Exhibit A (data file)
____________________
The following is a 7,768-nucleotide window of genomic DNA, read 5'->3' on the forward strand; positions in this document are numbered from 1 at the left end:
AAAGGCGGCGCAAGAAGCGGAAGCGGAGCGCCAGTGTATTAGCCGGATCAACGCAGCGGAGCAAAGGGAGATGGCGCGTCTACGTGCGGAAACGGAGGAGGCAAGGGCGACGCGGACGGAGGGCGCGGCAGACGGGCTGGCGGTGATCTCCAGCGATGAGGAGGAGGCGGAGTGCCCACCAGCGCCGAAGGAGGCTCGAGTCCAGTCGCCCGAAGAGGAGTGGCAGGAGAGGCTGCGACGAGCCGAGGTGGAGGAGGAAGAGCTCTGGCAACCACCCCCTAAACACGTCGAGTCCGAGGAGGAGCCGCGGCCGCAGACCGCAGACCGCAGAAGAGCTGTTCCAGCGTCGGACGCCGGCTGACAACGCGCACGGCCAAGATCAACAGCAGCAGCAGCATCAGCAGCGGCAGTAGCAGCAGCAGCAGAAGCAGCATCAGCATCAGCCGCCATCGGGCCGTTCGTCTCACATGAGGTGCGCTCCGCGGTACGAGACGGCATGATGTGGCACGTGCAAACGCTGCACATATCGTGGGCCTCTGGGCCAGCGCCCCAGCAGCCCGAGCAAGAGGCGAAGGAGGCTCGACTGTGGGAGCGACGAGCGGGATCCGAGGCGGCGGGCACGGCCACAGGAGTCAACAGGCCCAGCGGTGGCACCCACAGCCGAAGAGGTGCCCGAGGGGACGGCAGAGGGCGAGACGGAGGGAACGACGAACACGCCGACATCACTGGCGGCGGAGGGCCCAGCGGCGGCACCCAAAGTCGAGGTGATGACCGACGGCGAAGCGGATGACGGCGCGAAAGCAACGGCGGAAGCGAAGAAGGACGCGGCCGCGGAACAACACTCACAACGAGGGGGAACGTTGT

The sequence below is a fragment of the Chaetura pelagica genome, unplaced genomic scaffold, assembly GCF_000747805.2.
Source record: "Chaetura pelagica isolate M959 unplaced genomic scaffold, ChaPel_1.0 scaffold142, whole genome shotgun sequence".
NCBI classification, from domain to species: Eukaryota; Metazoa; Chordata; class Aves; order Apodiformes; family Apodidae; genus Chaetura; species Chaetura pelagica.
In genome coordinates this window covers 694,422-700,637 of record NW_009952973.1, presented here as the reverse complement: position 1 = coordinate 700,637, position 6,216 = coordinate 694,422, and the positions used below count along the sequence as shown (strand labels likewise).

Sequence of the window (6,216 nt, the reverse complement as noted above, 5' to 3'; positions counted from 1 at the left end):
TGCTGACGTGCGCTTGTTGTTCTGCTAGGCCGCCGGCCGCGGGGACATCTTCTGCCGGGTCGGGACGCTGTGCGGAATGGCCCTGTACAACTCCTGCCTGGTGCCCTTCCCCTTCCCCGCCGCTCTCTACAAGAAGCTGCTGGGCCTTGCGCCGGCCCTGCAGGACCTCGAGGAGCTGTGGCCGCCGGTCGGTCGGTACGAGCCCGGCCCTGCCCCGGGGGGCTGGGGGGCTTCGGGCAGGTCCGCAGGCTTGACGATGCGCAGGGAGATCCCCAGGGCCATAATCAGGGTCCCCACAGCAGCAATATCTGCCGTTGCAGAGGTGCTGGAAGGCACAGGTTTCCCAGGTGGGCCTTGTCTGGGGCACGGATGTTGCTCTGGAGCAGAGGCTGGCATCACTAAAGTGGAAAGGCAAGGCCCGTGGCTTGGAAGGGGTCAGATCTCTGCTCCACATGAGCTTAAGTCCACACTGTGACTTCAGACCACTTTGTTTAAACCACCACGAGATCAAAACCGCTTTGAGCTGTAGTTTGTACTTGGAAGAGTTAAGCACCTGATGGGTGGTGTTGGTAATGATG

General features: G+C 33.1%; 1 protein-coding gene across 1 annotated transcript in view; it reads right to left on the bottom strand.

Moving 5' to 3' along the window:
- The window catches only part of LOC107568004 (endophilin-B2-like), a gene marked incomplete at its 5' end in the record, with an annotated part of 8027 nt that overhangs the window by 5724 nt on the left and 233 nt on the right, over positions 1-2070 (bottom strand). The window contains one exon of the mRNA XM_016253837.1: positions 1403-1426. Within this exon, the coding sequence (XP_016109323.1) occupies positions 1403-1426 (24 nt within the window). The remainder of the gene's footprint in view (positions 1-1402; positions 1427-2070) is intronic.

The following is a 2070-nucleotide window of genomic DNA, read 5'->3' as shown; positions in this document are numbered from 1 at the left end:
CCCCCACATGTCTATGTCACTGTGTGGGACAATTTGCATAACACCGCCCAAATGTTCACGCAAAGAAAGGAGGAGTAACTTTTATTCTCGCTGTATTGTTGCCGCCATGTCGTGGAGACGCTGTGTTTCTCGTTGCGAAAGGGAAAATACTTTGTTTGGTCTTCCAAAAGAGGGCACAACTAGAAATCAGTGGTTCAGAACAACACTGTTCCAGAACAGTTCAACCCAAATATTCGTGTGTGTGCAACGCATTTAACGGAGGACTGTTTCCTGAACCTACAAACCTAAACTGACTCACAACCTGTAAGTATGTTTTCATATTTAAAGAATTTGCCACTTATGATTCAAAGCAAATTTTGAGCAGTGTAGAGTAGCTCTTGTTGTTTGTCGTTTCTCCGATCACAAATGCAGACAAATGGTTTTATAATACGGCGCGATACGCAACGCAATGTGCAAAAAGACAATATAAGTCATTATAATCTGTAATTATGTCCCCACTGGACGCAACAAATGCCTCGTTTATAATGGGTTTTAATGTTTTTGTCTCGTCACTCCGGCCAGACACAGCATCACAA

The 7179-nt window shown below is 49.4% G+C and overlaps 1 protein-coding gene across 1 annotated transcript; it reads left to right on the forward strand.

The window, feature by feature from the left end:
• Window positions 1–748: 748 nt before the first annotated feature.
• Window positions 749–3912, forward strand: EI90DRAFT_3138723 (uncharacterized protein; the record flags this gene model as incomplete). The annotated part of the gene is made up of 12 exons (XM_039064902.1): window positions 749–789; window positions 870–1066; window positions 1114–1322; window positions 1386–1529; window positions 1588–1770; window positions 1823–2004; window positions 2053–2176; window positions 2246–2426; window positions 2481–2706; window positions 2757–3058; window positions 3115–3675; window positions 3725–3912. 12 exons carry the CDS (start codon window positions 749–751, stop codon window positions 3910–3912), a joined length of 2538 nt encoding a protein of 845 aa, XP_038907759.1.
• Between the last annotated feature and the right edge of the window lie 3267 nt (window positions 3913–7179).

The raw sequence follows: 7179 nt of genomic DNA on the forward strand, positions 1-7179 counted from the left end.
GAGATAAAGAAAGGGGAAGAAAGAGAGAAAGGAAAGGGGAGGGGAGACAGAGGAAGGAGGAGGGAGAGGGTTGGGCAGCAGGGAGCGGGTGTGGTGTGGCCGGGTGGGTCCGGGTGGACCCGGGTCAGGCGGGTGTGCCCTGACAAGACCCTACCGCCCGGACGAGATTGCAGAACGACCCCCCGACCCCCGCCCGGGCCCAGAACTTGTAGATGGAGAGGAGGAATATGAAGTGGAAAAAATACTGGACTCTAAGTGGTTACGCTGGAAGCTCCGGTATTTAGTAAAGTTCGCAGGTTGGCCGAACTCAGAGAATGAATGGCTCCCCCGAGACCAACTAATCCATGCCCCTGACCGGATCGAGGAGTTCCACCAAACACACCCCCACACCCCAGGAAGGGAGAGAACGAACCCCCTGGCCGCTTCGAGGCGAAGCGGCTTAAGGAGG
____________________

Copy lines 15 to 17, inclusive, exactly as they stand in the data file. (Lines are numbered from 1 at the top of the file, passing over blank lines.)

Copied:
The window, feature by feature from the left end:
• Window positions 1–748: 748 nt before the first annotated feature.
• Window positions 749–3912, forward strand: EI90DRAFT_3138723 (uncharacterized protein; the record flags this gene model as incomplete). The annotated part of the gene is made up of 12 exons (XM_039064902.1): window positions 749–789; window positions 870–1066; window positions 1114–1322; window positions 1386–1529; window positions 1588–1770; window positions 1823–2004; window positions 2053–2176; window positions 2246–2426; window positions 2481–2706; window positions 2757–3058; window positions 3115–3675; window positions 3725–3912. 12 exons carry the CDS (start codon window positions 749–751, stop codon window positions 3910–3912), a joined length of 2538 nt encoding a protein of 845 aa, XP_038907759.1.